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As for the school's popular kids — well, not to go all Norma Desmond, but they had faces then. Audiences seeing the De Palma version were, generally speaking, seeing Amy Irving, William Katt, Nancy Allen, P.J. Soles and John Travolta for the first time, and those actors immediately registered in the public consciousness. I would have a hard time picking their modern counterparts out of a police lineup; they all have the bland, interchangeable attractiveness of stars from the CW network.

It's not that this 2013 “Carrie” embarrasses itself — they're not all going to laugh at you — but it's destined to be, at best, a footnote to its forebears.

  • Burphelson AFB

    WHY do they keep remaking movies that don't need to be remade? Next up, the reboot of Ice Station Zebra, yay!

    • Sigh

      Does any movie EVER “need” to be made at all?
      They remake movies because there are fans of those pre-existing stories, and sometimes it can be fun to see a new telling of them.

  • Opening

    All I wanna know is do they have the opening shower scene shot for shot?

    • B_stein

      Yes, but now there is no nudity whatsoever. A Disney-like, Hannah Montana friendly, shower scene now takes place. Proud to be an Merikin'. Can't have nudity in film, but lets up the violence and blood tenfold. This movie is a disgrace to the art of film making.

  • Sigh

    So a movie is bad because it's… not bad, just nothing new.
    Why not judge the movie on its own without complaining that it's not a re-release of the original?

  • Ron Swanson

    When the example of the awkward and ugly kid at school is Chloe Grace Moretz, you know that Hollywood has totally lost the plot….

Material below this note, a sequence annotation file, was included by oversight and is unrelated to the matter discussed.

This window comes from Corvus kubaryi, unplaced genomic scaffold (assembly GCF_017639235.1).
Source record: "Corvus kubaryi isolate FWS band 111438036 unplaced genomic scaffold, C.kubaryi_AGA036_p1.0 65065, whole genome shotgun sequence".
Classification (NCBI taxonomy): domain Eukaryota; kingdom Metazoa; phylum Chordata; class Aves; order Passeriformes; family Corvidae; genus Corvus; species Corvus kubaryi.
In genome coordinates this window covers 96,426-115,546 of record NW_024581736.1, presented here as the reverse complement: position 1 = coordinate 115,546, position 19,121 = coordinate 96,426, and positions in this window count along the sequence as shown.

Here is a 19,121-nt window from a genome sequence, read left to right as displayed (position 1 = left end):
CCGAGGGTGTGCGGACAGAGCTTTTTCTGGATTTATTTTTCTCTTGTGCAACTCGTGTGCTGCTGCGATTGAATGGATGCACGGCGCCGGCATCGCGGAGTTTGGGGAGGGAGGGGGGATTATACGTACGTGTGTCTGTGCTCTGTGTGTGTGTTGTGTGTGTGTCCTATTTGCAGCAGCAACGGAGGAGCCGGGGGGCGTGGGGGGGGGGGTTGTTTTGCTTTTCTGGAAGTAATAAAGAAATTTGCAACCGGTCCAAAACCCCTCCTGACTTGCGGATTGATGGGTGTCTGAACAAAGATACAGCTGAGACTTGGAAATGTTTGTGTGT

• Anonymous

      Carrie's not all that ugly in the book. Apart from the pimples and slight pudge in her midsection, her only issue is not taking care of herself.

    • Jimmi Shrode

      Right? Sissy Spacek looked like she wannted to disappear. She was not very pretty, looked homely and her hair was greasy to just lank. She really embodied that role. You can't top that. I feel like John Waters does; only remake bad movies and try to make them better.

  • nina bates

    And that is exactly why there is no need for remakes.

  • Devin Atkinson

    I just saw it. Wasn't that bad.

  • Guestie McGuesterson

    It had its own good moments, but yeah, they made it too much like the original. I still enjoyed it as a kind of update, but the original is still the masterpiece.

  • B_stein

    Don't forget the original as Betty Buckley as the gym teacher in tight workout shorts. America's original MILF. Seriously though, she is another excellent actor. This critic has a point, all the casting looks like it was done from soap-opera stars. Remember the weird, freaky principle in the original? And the creepy english teacher who belittles Carrie's poem? The candle scene at the house after Carrie returns home from the prom? All gone.

  • Steph

    The new Carrie is so much better then the original. It adds so much more detail then the original. It was brilliant.